Established in 1902, The British Academy is the UK’s national body for the humanities and social sciences, focusing on “the study of peoples, cultures and societies, past, present and future”. A self-governing and independent registered charity, headquartered in London, the organization serves three roles: as an independent fellowship of world-leading scholars and researchers, a funding body that supports new research, and a forum for debate and engagement. Earlier this month, The British Academy introduced a new identity designed by Manchester, UK-based Only.
At a time of misinformation, distrust of expertise and increased social division, the role of the Academy has never been so critical. Moving beyond prestige and academic rigour, we helped the Academy to unite behind progressive principles. Discovery, Humanity and Ambition became the watchwords for an institution committed to helping people to learn, progress and prosper.
The British Academy has been a leader in its disciplines for over 100 years. We reintroduced the definite article to reassert authority and crafted a monogram for confident application. The unique crop of the letterforms in the marque offers a modern solution that invites a closer look and hints at the Academy’s commitment to ensuring progress through academic discovery.
The old logo played the scholarly hand pretty heavily with serif typography for days and a busy seal depicting Clio, the muse of history in Greek mythology. It wasn’t great and it wasn’t terrible but, mainly, it wasn’t a practical logo. The new logo introduces a monogram that provides more flexibility and establishes a graphic mark that is easier to remember, recognize, and associate with the organization. It’s a slightly strange monogram, though, as its two letters don’t quite share the same approach: the “B” seems to be tightly cropped and gives the illusion that the rest of the “B” continues outside but the “A” is just one of the legs without the cropping effect. I understand the intention is to create two abstract renditions of the letters but, Gestalt-ingly, my brain is looking to complete the missing pieces in some sort of logical way.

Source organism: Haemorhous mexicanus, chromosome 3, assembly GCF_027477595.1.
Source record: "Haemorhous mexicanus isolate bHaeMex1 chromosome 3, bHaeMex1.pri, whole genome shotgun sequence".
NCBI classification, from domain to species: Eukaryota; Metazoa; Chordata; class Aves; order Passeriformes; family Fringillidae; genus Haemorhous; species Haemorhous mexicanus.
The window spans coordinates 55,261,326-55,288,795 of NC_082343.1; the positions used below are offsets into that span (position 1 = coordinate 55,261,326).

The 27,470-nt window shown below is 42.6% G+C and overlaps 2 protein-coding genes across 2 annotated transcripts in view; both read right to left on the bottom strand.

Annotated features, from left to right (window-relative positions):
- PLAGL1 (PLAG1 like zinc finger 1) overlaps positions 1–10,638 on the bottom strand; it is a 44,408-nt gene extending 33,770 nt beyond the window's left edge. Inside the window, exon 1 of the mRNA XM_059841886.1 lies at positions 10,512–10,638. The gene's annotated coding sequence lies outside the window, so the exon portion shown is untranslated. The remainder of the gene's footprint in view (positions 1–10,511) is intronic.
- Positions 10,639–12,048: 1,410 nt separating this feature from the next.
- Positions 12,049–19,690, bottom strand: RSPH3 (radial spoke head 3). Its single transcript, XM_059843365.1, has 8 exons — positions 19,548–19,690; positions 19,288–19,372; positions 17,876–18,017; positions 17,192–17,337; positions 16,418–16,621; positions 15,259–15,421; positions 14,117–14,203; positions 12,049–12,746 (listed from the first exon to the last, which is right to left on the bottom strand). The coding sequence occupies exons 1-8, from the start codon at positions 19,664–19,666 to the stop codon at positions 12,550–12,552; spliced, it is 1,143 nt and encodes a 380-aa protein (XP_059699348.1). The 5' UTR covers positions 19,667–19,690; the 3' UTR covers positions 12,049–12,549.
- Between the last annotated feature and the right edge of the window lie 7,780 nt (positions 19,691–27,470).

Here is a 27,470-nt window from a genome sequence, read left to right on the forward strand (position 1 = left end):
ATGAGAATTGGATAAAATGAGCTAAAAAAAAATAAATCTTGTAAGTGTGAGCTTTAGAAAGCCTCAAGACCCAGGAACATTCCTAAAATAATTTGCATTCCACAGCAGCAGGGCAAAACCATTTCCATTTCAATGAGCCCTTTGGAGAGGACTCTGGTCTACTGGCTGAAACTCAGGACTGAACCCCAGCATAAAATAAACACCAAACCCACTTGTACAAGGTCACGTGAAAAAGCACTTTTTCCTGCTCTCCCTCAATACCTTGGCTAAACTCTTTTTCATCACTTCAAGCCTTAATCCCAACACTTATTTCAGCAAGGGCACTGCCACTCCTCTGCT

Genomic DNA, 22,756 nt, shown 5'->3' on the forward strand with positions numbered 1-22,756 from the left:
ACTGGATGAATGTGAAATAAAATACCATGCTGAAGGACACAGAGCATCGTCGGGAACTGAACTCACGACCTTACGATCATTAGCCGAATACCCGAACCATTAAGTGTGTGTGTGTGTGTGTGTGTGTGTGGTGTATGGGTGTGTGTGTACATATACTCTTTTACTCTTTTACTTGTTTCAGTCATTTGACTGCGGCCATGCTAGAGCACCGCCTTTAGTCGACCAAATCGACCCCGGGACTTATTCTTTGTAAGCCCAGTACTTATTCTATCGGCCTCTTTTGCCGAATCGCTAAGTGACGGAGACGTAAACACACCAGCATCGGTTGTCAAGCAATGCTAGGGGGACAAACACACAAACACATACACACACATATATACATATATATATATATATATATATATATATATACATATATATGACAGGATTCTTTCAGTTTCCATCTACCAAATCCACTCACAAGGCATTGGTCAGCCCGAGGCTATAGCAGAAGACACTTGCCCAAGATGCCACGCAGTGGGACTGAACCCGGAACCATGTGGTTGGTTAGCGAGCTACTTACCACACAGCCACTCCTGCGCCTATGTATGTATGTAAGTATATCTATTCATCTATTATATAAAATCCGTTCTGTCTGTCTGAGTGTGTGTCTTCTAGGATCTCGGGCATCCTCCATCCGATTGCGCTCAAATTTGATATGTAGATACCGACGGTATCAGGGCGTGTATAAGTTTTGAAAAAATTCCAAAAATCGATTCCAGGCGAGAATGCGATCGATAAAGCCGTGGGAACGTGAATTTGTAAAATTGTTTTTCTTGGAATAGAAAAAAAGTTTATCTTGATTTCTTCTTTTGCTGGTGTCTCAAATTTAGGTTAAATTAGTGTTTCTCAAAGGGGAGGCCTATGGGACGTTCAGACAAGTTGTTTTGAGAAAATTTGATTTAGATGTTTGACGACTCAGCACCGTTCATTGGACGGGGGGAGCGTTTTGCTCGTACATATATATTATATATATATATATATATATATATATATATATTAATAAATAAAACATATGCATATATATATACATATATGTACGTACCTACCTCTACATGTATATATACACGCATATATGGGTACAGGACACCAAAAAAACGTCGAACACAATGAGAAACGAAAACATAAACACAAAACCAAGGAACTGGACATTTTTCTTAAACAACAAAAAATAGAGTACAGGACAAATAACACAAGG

Nonetheless, as an abstraction, it’s a solid combination of shapes and I like how the “B” looks like an open book. The monogram is very nicely paired with Klim Type Foundry’s Tiempos Headline, keeping the scholarly feel of the old logo but in a much more contemporary way. Please notice how the top of the “T” in “The” is what aligns with the top of the monogram while the “h” shoots up — this may seem obvious but less experienced hands might have simply aligned-to-top the wordmark with the monogram without that small consideration.
The samples of the old look were competently done but there was a clear lack of consistency and intention, making each piece look as if it came from a different organization.
The visual identity starts with prestige and a close association with 10-11 Carlton House Terrace, the historic home of the Academy. Bold verbal and typographic expression lends confidence and modern relevance. A vibrant secondary palette hints at the diversity of subjects and perspectives brought together by the Academy. Imagery plays a key role in representing the Academy’s unique perspective on the human condition and connecting the study of the humanities and social sciences with some of the greatest challenges facing society today.
The identity uses a great combination of Tiempos and, also from Klim, Founders Grotesk X-Condensed, that yields a very satisfying balance of serif and sans serif that allows the different applications to be bolder or quieter but all in the same visual tone. I like how the monogram can be used small in the corner or large with either artwork falling on top of it or resting underneath it.
It’s uplifting to see strong typography — without many tricks or visual pow-wow — become such a clearly-defining identity for an institution. This is almost like The New York Times’ use of Cheltenham and Franklin Gothic, that can be used in various combinations and still maintain uniformity. Overall, a very fitting redesign.